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Changing Senior Population Places New Demands on Recreation Programming

A Changing Senior Population Places New Demands on Recreation Programming

As the number of senior citizens increases, so does their desire for diversified recreation opportunities. Although bridge, bowling and bingo may have defined senior recreation in the past, those activities are no longer enough; the senior population is turning out in huge numbers not just for social interaction, but for exercise. Witness a recently passed $14 million bond issue for a new senior center in Rochester, Mich. Not only is the existing center too small to accommodate its burgeoning participation numbers, it also lacks adequate fitness opportunities to meet senior demand.

"What I've found, not only in our community, but in communities all over the state of Michigan and even the country, is that there is little accessibility for seniors to participate in physical fitness activities," says Marye Miller, director of Rochester's senior center, as well as a board member of both the National Senior Games Association and the Michigan Senior Olympics. "They love to do it, but they don't have facilities available to them."

That's starting to change. The retirement of the baby boomers has spurred many recreation departments across the country to re-evaluate their senior programming. According to the American Dietetic Association, there are currently three million Americans over the age of 85. By 2040, experts predict that number will quadruple to more than 12 million. Seniors will live longer, with a better quality of life, and they will be looking for fulfilling activities to fill their time. Many recreation departments and senior programmers are already seeing this shift, and they're making changes to accommodate current and future demands.

Rochester senior citizens and members of the city's Older Persons' Commission used a personal approach to create community awareness of seniors' changing needs. They hand-wrote 21,000 letters and addressed them to younger community members, explaining why they needed a larger, more diversified facility. The existing 25,000-square-foot senior center can no longer accommodate the participation numbers, which have grown to about 400 people a day, according to Miller. Although the existing center offers aerobics, personal training and exercise equipment, the Older Persons' Commission has to provide seniors with free transportation to city recreation facilities for fitness and sports activities such as basketball, volleyball and swimming. The new center would allow seniors to participate in sports and fitness activities onsite. "We did our homework for a year-and-a-half," says Miller. "We let people know what we wanted, and we did it through personal contact. That really was the key to get people saying, 'Oh, we hadn't thought about that, but it's a good idea.' "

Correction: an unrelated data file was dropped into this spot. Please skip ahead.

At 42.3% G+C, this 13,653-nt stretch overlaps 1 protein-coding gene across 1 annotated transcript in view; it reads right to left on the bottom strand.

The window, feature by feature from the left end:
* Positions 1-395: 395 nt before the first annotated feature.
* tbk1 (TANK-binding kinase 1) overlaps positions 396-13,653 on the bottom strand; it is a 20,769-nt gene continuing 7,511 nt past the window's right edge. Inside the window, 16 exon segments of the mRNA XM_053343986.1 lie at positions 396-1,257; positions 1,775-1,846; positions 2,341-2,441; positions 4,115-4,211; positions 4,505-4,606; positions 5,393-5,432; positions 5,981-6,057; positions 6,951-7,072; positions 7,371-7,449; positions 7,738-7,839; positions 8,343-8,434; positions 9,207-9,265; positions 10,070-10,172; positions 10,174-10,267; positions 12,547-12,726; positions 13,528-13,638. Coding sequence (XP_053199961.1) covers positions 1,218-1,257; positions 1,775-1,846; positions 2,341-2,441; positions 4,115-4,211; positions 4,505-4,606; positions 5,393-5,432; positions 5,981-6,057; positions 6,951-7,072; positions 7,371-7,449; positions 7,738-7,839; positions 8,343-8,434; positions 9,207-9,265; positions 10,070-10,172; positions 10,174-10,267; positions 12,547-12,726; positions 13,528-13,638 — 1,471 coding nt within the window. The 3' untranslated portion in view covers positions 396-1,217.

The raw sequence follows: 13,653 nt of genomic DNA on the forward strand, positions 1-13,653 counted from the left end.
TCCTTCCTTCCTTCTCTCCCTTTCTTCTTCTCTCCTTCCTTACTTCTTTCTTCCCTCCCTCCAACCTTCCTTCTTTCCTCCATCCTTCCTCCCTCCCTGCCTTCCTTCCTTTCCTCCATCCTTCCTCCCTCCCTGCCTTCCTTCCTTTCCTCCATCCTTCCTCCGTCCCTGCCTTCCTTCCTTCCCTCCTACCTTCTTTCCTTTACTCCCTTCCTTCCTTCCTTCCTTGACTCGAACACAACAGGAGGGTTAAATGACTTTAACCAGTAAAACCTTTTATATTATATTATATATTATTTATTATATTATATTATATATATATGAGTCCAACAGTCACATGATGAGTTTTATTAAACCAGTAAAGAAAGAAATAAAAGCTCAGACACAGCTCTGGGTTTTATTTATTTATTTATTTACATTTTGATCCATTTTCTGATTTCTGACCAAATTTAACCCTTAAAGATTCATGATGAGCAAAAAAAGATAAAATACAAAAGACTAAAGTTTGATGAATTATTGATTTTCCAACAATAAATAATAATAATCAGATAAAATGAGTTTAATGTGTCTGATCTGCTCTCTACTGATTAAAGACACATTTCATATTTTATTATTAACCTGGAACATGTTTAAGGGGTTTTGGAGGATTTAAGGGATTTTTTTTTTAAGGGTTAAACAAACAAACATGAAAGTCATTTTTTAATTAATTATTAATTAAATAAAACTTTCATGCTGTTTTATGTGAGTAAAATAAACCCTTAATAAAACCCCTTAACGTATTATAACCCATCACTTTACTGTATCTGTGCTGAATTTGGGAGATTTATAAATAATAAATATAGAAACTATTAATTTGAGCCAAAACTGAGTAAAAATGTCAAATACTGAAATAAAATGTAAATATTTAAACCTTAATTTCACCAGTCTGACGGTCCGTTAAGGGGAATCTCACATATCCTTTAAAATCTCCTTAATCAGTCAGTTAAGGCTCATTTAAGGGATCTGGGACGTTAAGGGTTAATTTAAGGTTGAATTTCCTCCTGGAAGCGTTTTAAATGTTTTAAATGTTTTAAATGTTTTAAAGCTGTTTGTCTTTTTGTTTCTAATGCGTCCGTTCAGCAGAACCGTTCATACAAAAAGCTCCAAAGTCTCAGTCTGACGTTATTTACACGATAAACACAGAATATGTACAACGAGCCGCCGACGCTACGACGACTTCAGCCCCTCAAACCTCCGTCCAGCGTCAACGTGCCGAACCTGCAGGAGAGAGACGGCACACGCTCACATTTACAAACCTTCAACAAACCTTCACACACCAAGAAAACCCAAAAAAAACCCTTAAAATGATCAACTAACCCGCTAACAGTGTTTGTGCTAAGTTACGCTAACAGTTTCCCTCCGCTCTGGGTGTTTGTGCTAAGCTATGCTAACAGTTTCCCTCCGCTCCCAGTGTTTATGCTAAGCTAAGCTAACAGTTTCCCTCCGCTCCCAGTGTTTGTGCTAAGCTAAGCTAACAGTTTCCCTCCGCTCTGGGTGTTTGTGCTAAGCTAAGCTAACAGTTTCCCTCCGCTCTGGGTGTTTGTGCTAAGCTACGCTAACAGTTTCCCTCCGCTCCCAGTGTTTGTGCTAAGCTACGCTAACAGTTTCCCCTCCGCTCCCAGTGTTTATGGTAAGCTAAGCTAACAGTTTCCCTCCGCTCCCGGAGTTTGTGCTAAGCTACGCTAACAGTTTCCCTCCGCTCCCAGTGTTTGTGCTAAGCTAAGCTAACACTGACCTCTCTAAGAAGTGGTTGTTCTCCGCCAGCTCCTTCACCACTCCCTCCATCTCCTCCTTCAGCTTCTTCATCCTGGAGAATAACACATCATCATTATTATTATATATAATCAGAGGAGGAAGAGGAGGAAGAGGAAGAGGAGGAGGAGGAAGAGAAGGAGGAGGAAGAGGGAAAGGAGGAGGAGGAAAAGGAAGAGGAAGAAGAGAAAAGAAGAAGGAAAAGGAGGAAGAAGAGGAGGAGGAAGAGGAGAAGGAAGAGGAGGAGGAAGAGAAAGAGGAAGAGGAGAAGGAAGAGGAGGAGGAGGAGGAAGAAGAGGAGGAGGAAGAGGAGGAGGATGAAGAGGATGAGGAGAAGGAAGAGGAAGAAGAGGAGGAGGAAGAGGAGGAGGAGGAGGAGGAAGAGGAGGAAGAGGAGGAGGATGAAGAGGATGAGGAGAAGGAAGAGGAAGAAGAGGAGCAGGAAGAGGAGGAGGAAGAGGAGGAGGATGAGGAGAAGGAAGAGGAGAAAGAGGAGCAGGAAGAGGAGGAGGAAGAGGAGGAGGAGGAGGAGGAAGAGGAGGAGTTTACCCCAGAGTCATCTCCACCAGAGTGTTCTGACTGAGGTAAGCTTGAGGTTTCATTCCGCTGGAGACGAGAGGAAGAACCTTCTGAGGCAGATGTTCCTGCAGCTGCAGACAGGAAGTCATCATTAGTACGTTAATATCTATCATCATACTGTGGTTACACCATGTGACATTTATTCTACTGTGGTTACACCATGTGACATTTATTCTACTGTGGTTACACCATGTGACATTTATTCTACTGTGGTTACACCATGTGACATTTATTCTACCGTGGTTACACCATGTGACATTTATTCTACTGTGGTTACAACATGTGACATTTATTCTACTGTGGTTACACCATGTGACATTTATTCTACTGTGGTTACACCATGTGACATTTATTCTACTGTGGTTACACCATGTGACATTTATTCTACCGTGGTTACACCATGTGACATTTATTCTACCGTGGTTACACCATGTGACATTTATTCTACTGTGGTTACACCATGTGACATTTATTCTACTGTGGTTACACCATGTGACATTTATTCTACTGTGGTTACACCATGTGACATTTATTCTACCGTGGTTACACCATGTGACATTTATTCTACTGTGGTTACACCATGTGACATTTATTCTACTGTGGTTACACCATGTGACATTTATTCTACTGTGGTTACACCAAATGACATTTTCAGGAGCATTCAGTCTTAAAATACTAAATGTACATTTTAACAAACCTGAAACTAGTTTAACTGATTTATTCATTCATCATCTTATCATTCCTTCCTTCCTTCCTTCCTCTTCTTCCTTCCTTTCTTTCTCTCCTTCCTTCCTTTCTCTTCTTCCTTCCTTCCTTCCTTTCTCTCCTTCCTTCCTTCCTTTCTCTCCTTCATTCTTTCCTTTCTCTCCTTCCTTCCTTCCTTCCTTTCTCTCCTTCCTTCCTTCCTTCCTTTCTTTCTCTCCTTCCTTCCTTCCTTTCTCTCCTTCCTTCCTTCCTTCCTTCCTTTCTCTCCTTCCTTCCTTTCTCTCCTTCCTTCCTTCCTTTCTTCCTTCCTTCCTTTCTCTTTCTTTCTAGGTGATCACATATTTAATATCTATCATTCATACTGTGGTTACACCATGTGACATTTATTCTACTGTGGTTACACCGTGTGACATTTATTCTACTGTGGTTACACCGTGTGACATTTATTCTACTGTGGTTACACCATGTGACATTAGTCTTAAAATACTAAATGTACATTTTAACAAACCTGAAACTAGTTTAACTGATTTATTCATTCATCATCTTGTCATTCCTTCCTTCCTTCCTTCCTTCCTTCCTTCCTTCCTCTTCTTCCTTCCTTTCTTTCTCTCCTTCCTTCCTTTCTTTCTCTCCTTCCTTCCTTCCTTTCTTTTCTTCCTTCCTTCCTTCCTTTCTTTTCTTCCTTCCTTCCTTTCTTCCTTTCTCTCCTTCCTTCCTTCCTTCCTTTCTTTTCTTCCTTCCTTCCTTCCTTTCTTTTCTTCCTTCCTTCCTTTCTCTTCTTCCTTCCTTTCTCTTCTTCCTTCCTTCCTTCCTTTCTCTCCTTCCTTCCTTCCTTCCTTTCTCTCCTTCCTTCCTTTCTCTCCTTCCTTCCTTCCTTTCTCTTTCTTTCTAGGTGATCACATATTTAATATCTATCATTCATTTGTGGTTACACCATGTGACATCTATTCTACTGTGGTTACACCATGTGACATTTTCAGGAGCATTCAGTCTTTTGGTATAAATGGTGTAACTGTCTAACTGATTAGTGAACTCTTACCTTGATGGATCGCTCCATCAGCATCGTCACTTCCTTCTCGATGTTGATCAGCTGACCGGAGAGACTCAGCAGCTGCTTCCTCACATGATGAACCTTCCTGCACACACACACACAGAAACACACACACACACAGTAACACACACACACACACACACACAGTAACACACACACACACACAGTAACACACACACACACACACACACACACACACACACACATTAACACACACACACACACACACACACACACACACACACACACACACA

The handwritten letters paid off when Rochester and neighboring Rochester Hills passed the bond proposal for the new senior center, 1,051-381. Plans for the new 84,000-square-foot facility include a wellness center, a gymnasium, a walking track, and therapeutic and exercise pools. Funds from the sale of the existing center will be put toward the new facility, which is expected to open in fall 2002.

Not only did the bond proposal pass by a large margin, it also brought attention to Rochester's senior programs, creating interest among an even greater number of area senior citizens. In the six weeks after the bond passed, 340 new people registered for senior programs. And whereas Miller had always experienced difficulty in recruiting members for the senior advisory council (which includes 15 senior citizens), she received 20 applications for five open positions. "Even though we think we get the word out to people and that everyone knows who we are, the bond issue was a big plus," says Miller. "If we're in the new center after a month and a half and haven't doubled the number of people who take exercise classes, I'll be shocked."

Also anticipating senior population growth is the St. Paul (Minn.) Parks and Recreation Division, which two years ago began re-evaluating its senior programs. "We're trying to get ready for 2005, 2010 and 2030," says Ron Hauth, special programs supervisor for the division. "We realized that we wouldn't be ready because our resources couldn't do everything for everyone."